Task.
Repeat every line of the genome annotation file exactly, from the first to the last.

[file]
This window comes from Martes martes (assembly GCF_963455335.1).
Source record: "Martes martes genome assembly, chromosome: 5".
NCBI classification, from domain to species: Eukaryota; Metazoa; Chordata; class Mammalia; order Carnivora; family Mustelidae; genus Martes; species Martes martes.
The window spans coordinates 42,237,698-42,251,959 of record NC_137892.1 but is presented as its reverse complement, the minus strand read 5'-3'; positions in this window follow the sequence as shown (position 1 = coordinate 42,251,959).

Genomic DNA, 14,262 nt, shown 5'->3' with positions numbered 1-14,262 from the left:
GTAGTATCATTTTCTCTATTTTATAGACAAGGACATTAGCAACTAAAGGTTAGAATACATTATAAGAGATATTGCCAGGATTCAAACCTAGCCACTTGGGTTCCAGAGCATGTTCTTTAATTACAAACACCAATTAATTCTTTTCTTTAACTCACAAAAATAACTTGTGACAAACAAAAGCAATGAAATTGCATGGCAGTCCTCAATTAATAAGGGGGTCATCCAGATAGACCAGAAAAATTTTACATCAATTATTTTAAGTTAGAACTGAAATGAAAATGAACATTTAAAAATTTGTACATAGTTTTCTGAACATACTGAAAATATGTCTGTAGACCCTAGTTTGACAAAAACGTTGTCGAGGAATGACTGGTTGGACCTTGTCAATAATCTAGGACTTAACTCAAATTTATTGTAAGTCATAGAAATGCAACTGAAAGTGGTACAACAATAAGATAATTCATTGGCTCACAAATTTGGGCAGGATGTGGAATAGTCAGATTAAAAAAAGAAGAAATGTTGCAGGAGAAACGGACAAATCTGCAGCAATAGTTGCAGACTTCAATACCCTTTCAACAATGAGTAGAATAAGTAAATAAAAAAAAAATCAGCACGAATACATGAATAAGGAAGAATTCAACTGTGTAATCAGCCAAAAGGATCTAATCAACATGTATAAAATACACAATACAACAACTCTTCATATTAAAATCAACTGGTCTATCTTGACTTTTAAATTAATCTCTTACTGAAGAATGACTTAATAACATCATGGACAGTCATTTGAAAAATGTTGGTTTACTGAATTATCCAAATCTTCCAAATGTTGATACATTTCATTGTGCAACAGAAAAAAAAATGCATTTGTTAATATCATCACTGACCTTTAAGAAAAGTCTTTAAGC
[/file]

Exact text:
This window comes from Martes martes (assembly GCF_963455335.1).
Source record: "Martes martes genome assembly, chromosome: 5".
NCBI classification, from domain to species: Eukaryota; Metazoa; Chordata; class Mammalia; order Carnivora; family Mustelidae; genus Martes; species Martes martes.
The window spans coordinates 42,237,698-42,251,959 of record NC_137892.1 but is presented as its reverse complement, the minus strand read 5'-3'; positions in this window follow the sequence as shown (position 1 = coordinate 42,251,959).

Genomic DNA, 14,262 nt, shown 5'->3' with positions numbered 1-14,262 from the left:
GTAGTATCATTTTCTCTATTTTATAGACAAGGACATTAGCAACTAAAGGTTAGAATACATTATAAGAGATATTGCCAGGATTCAAACCTAGCCACTTGGGTTCCAGAGCATGTTCTTTAATTACAAACACCAATTAATTCTTTTCTTTAACTCACAAAAATAACTTGTGACAAACAAAAGCAATGAAATTGCATGGCAGTCCTCAATTAATAAGGGGGTCATCCAGATAGACCAGAAAAATTTTACATCAATTATTTTAAGTTAGAACTGAAATGAAAATGAACATTTAAAAATTTGTACATAGTTTTCTGAACATACTGAAAATATGTCTGTAGACCCTAGTTTGACAAAAACGTTGTCGAGGAATGACTGGTTGGACCTTGTCAATAATCTAGGACTTAACTCAAATTTATTGTAAGTCATAGAAATGCAACTGAAAGTGGTACAACAATAAGATAATTCATTGGCTCACAAATTTGGGCAGGATGTGGAATAGTCAGATTAAAAAAAGAAGAAATGTTGCAGGAGAAACGGACAAATCTGCAGCAATAGTTGCAGACTTCAATACCCTTTCAACAATGAGTAGAATAAGTAAATAAAAAAAAAATCAGCACGAATACATGAATAAGGAAGAATTCAACTGTGTAATCAGCCAAAAGGATCTAATCAACATGTATAAAATACACAATACAACAACTCTTCATATTAAAATCAACTGGTCTATCTTGACTTTTAAATTAATCTCTTACTGAAGAATGACTTAATAACATCATGGACAGTCATTTGAAAAATGTTGGTTTACTGAATTATCCAAATCTTCCAAATGTTGATACATTTCATTGTGCAACAGAAAAAAAAATGCATTTGTTAATATCATCACTGACCTTTAAGAAAAGTCTTTAAGC